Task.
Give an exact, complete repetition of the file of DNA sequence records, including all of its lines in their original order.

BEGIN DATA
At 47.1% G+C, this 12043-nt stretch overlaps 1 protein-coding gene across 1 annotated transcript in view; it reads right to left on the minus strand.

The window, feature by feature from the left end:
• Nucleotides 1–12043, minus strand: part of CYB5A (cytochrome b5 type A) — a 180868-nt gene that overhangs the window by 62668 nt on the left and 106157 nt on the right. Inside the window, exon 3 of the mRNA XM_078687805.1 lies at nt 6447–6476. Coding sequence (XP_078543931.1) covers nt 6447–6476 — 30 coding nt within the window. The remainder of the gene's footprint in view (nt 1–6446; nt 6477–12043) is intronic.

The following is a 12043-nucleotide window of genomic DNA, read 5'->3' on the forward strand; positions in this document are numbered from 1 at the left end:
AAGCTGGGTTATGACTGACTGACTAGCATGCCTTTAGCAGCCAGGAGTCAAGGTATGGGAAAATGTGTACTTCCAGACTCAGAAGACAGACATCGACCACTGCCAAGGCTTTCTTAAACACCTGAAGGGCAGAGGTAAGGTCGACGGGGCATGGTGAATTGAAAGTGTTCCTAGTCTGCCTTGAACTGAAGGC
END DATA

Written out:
At 47.1% G+C, this 12043-nt stretch overlaps 1 protein-coding gene across 1 annotated transcript in view; it reads right to left on the minus strand.

The window, feature by feature from the left end:
• Nucleotides 1–12043, minus strand: part of CYB5A (cytochrome b5 type A) — a 180868-nt gene that overhangs the window by 62668 nt on the left and 106157 nt on the right. Inside the window, exon 3 of the mRNA XM_078687805.1 lies at nt 6447–6476. Coding sequence (XP_078543931.1) covers nt 6447–6476 — 30 coding nt within the window. The remainder of the gene's footprint in view (nt 1–6446; nt 6477–12043) is intronic.

The following is a 12043-nucleotide window of genomic DNA, read 5'->3' on the forward strand; positions in this document are numbered from 1 at the left end:
AAGCTGGGTTATGACTGACTGACTAGCATGCCTTTAGCAGCCAGGAGTCAAGGTATGGGAAAATGTGTACTTCCAGACTCAGAAGACAGACATCGACCACTGCCAAGGCTTTCTTAAACACCTGAAGGGCAGAGGTAAGGTCGACGGGGCATGGTGAATTGAAAGTGTTCCTAGTCTGCCTTGAACTGAAGGC